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<jats:sec id="abs1-1"> <jats:title>Background</jats:title> <jats:p>Late-stage medial compartment knee osteoarthritis can be treated using total knee replacement or partial (unicompartmental) knee replacement. There is high variation in treatment choice and insufficient evidence to guide selection.</jats:p> </jats:sec> <jats:sec id="abs1-2"> <jats:title>Objective</jats:title> <jats:p>To assess the clinical effectiveness and cost-effectiveness of partial knee replacement compared with total knee replacement in patients with medial compartment knee osteoarthritis. The findings are intended to guide surgical decision-making for patients, surgeons and health-care providers.</jats:p> </jats:sec> <jats:sec id="abs1-3"> <jats:title>Design</jats:title> <jats:p>This was a randomised, multicentre, pragmatic comparative effectiveness trial that included an expertise component. The target sample size was 500 patients. A web-based randomisation system was used to allocate treatments.</jats:p> </jats:sec> <jats:sec id="abs1-4"> <jats:title>Setting</jats:title> <jats:p>Twenty-seven NHS hospitals (68 surgeons).</jats:p> </jats:sec> <jats:sec id="abs1-5"> <jats:title>Participants</jats:title> <jats:p>Patients with medial compartment knee osteoarthritis.</jats:p> </jats:sec> <jats:sec id="abs1-6"> <jats:title>Interventions</jats:title> <jats:p>The trial compared the overall management strategy of partial knee replacement treatment with total knee replacement treatment. No specified brand or subtype of implant was investigated.</jats:p> </jats:sec> <jats:sec id="abs1-7"> <jats:title>Main outcome measures</jats:title> <jats:p>The Oxford Knee Score at 5 years was the primary end point. Secondary outcomes included activity scores, global health measures, transition items, patient satisfaction (Lund Score) and complications (including reoperation, revision and composite ‘failure’ – defined by minimal Oxford Knee Score improvement and/or reoperation). Cost-effectiveness was also assessed.</jats:p> </jats:sec> <jats:sec id="abs1-8"> <jats:title>Results</jats:title> <jats:p>A total of 528 patients were randomised (partial knee replacement, <jats:italic>n</jats:italic> = 264; total knee replacement, <jats:italic>n</jats:italic> = 264). The follow-up primary outcome response rate at 5 years was 88% and both operations had good outcomes. There was no significant difference between groups in mean Oxford Knee Score at 5 years (difference 1.04, 95% confidence interval –0.42 to 2.50). An area under the curve analysis of the Oxford Knee Score at 5 years showed benefit in favour of partial knee replacement over total knee replacement, but the difference was within the minimal clinically important difference [mean 36.6 (standard deviation 8.3) (<jats:italic>n</jats:italic> = 233), mean 35.1 (standard deviation 9.1) (<jats:italic>n</jats:italic> = 231), respectively]. Secondary outcome measures showed consistent patterns of benefit in the direction of partial knee replacement compared with total knee replacement although most differences were small and non-significant. Patient-reported improvement (transition) and reflection (would you have the operation again?) showed statistically significant superiority for partial knee replacement only, but both of these variables could be influenced by the lack of blinding. The frequency of reoperation (including revision) by treatment received was similar for both groups: 22 out of 245 for partial knee replacement and 28 out of 269 for total knee replacement patients. Revision rates at 5 years were 10 out of 245 for partial knee replacement and 8 out of 269 for total knee replacement. There were 28 ‘failures’ of partial knee replacement and 38 ‘failures’ of total knee replacement (as defined by composite outcome). Beyond 1 year, partial knee replacement was cost-effective compared with total knee replacement, being associated with greater health benefits (measured using quality-adjusted life-years) and lower health-care costs, reflecting lower costs of the index surgery and subsequent health-care use.</jats:p> </jats:sec> <jats:sec id="abs1-9"> <jats:title>Limitations</jats:title> <jats:p>It was not possible to blind patients in this study and there was some non-compliance with the allocated treatment interventions. Surgeons providing partial knee replacement were relatively experienced with the procedure.</jats:p> </jats:sec> <jats:sec id="abs1-10"> <jats:title>Conclusions</jats:title> <jats:p>Both total knee replacement and partial knee replacement are effective, offer similar clinical outcomes and have similar reoperation and complication rates. Some patient-reported measures of treatment approval were significantly higher for partial knee replacement than for total knee replacement. Partial knee replacement was more cost-effective (more effective and cost saving) than total knee replacement at 5 years.</jats:p> </jats:sec> <jats:sec id="abs1-11"> <jats:title>Future work</jats:title> <jats:p>Further (10-year) follow-up is in progress to assess the longer-term stability of these findings.</jats:p> </jats:sec> <jats:sec id="abs1-12"> <jats:title>Trial registration</jats:title> <jats:p>Current Controlled Trials ISRCTN03013488 and ClinicalTrials.gov NCT01352247.</jats:p> </jats:sec> <jats:sec id="abs1-13"> <jats:title>Funding</jats:title> <jats:p>This project was funded by the National Institute for Health Research (NIHR) Health Technology Assessment programme and will be published in full in <jats:italic>Health Technology Assessment</jats:italic>; Vol. 24, No. 20. See the NIHR Journals Library website for further project information.</jats:p> </jats:sec>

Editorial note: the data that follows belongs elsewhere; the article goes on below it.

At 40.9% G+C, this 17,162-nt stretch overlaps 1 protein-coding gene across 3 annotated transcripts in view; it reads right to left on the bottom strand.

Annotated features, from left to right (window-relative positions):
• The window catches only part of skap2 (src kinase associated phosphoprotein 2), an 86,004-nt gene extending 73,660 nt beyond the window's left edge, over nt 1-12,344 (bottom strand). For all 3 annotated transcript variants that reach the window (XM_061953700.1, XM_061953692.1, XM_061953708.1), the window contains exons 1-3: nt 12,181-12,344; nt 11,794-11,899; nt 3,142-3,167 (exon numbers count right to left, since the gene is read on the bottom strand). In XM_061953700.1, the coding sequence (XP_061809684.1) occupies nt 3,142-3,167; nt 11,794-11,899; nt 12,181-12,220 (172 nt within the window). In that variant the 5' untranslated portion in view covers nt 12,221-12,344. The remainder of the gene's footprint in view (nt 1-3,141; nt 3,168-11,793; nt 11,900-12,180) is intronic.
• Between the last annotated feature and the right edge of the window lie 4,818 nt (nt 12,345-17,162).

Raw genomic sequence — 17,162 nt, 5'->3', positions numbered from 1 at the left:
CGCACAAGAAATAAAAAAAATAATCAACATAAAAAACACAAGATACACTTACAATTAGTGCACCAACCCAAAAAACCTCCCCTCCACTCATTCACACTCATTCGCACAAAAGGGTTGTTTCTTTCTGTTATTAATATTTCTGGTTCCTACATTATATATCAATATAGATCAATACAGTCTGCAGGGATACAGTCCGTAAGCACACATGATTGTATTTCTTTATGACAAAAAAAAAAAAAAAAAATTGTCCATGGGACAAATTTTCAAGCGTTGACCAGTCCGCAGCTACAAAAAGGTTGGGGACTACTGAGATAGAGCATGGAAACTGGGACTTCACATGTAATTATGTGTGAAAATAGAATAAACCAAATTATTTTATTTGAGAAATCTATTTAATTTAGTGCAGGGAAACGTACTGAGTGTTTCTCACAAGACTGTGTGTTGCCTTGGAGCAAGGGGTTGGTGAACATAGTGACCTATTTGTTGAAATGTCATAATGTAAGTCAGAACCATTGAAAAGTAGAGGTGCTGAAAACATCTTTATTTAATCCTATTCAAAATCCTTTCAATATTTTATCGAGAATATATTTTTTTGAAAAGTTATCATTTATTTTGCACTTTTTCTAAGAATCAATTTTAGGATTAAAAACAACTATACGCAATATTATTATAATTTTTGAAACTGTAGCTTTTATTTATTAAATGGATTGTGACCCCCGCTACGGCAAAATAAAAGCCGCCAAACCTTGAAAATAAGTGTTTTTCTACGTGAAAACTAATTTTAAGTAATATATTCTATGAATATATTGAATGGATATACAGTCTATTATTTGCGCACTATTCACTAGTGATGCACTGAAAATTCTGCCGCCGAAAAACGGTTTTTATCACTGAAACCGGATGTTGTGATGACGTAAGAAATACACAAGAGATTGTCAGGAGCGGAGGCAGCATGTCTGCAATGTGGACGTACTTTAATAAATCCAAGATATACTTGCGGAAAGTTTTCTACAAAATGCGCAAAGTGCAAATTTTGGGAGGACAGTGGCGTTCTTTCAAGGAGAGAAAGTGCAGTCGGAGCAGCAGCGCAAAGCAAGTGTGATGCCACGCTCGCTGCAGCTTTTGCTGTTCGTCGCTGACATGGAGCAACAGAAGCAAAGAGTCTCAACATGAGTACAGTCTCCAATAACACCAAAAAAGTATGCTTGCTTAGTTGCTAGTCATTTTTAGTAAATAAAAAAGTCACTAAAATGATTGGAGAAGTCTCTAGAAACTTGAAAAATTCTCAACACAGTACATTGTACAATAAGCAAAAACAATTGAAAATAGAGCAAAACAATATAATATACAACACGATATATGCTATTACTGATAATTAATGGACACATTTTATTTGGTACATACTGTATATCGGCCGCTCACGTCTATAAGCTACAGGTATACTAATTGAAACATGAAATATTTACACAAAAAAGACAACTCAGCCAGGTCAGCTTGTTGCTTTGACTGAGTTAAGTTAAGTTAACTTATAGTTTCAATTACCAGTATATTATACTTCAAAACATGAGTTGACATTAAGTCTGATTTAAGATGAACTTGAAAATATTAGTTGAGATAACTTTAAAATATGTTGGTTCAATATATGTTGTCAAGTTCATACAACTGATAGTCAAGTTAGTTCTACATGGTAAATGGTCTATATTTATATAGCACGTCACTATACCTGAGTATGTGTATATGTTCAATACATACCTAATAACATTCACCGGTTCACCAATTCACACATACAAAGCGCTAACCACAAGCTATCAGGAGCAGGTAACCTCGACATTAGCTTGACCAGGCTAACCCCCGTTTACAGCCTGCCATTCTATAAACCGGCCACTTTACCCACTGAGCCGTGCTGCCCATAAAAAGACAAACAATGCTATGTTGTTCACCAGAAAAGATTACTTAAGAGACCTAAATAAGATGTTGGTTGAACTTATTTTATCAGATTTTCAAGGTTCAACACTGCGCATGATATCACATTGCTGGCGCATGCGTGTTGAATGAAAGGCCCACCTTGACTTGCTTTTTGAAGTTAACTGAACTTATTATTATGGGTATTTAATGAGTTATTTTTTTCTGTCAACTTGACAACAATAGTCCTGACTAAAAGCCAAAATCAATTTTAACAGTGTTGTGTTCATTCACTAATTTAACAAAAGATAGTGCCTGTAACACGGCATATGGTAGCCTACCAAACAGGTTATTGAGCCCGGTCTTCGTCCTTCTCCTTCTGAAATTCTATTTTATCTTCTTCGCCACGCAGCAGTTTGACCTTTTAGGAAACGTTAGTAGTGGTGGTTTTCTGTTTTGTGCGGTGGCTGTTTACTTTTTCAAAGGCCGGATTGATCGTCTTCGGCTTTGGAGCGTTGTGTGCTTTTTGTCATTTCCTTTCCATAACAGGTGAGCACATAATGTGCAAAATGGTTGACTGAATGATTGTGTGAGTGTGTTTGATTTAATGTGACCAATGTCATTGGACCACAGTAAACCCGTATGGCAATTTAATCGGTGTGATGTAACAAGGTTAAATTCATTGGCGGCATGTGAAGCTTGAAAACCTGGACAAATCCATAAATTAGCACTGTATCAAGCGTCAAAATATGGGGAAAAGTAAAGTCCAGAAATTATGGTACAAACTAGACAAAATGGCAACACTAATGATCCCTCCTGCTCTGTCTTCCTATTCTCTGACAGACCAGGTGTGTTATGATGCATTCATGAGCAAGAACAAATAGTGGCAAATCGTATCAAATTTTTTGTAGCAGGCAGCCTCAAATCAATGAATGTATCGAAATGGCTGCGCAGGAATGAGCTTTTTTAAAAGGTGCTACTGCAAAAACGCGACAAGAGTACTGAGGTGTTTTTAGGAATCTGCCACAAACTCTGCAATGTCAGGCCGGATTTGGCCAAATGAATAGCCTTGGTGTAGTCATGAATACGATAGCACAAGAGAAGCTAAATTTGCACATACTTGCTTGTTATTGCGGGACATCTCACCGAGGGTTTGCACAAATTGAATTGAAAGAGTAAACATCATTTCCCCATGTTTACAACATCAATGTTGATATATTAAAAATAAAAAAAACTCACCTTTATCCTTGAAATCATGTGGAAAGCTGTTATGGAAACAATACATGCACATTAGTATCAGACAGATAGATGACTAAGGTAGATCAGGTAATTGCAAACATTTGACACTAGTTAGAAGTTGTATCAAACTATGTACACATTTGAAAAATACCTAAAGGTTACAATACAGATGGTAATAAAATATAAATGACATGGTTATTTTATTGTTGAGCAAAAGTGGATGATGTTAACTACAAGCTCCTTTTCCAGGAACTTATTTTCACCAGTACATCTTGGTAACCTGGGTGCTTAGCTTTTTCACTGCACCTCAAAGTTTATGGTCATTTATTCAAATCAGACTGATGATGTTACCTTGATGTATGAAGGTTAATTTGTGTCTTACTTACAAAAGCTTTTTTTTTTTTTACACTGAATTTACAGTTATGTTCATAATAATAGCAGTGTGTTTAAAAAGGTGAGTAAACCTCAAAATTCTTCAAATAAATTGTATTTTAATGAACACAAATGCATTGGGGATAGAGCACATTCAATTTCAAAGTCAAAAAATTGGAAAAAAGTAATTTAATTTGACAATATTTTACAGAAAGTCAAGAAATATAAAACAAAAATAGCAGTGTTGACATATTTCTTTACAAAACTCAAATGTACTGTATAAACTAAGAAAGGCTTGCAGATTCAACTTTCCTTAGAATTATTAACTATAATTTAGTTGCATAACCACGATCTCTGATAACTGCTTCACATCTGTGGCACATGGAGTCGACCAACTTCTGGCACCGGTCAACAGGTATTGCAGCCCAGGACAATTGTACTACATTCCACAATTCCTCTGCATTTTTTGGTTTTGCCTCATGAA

Original publication

DOI

10.3310/hta24200

Type

Journal article

Journal

Health Technology Assessment

Publisher

National Institute for Health Research

Publication Date

04/2020

Volume

24

Pages

1 - 98